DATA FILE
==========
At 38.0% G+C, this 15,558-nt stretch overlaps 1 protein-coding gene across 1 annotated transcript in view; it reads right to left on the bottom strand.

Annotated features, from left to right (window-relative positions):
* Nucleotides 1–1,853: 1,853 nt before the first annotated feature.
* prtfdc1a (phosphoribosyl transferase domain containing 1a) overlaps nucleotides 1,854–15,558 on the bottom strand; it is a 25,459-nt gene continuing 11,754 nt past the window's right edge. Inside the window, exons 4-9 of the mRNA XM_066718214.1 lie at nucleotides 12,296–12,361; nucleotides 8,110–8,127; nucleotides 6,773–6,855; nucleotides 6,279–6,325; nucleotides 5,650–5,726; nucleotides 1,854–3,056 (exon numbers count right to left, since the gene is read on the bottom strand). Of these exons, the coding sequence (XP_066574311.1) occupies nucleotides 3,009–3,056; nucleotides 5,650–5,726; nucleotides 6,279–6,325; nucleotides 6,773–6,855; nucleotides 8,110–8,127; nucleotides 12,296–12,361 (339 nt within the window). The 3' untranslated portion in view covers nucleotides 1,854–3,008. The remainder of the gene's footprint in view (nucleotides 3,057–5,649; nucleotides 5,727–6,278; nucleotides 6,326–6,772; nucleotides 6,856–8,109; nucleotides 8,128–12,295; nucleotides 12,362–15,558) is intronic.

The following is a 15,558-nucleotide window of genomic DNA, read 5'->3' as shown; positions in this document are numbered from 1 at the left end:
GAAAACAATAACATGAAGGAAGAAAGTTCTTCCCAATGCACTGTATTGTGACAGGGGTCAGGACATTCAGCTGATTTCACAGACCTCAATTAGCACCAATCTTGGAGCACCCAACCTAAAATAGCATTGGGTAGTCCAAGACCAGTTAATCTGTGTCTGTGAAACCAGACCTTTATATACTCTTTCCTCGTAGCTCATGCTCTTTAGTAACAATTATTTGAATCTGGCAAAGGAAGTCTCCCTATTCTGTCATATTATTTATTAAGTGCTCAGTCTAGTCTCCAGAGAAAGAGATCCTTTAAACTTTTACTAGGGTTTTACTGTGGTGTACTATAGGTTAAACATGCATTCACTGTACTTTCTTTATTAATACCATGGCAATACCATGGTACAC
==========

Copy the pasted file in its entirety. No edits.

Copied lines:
At 38.0% G+C, this 15,558-nt stretch overlaps 1 protein-coding gene across 1 annotated transcript in view; it reads right to left on the bottom strand.

Annotated features, from left to right (window-relative positions):
* Nucleotides 1–1,853: 1,853 nt before the first annotated feature.
* prtfdc1a (phosphoribosyl transferase domain containing 1a) overlaps nucleotides 1,854–15,558 on the bottom strand; it is a 25,459-nt gene continuing 11,754 nt past the window's right edge. Inside the window, exons 4-9 of the mRNA XM_066718214.1 lie at nucleotides 12,296–12,361; nucleotides 8,110–8,127; nucleotides 6,773–6,855; nucleotides 6,279–6,325; nucleotides 5,650–5,726; nucleotides 1,854–3,056 (exon numbers count right to left, since the gene is read on the bottom strand). Of these exons, the coding sequence (XP_066574311.1) occupies nucleotides 3,009–3,056; nucleotides 5,650–5,726; nucleotides 6,279–6,325; nucleotides 6,773–6,855; nucleotides 8,110–8,127; nucleotides 12,296–12,361 (339 nt within the window). The 3' untranslated portion in view covers nucleotides 1,854–3,008. The remainder of the gene's footprint in view (nucleotides 3,057–5,649; nucleotides 5,727–6,278; nucleotides 6,326–6,772; nucleotides 6,856–8,109; nucleotides 8,128–12,295; nucleotides 12,362–15,558) is intronic.

The following is a 15,558-nucleotide window of genomic DNA, read 5'->3' as shown; positions in this document are numbered from 1 at the left end:
GAAAACAATAACATGAAGGAAGAAAGTTCTTCCCAATGCACTGTATTGTGACAGGGGTCAGGACATTCAGCTGATTTCACAGACCTCAATTAGCACCAATCTTGGAGCACCCAACCTAAAATAGCATTGGGTAGTCCAAGACCAGTTAATCTGTGTCTGTGAAACCAGACCTTTATATACTCTTTCCTCGTAGCTCATGCTCTTTAGTAACAATTATTTGAATCTGGCAAAGGAAGTCTCCCTATTCTGTCATATTATTTATTAAGTGCTCAGTCTAGTCTCCAGAGAAAGAGATCCTTTAAACTTTTACTAGGGTTTTACTGTGGTGTACTATAGGTTAAACATGCATTCACTGTACTTTCTTTATTAATACCATGGCAATACCATGGTACAC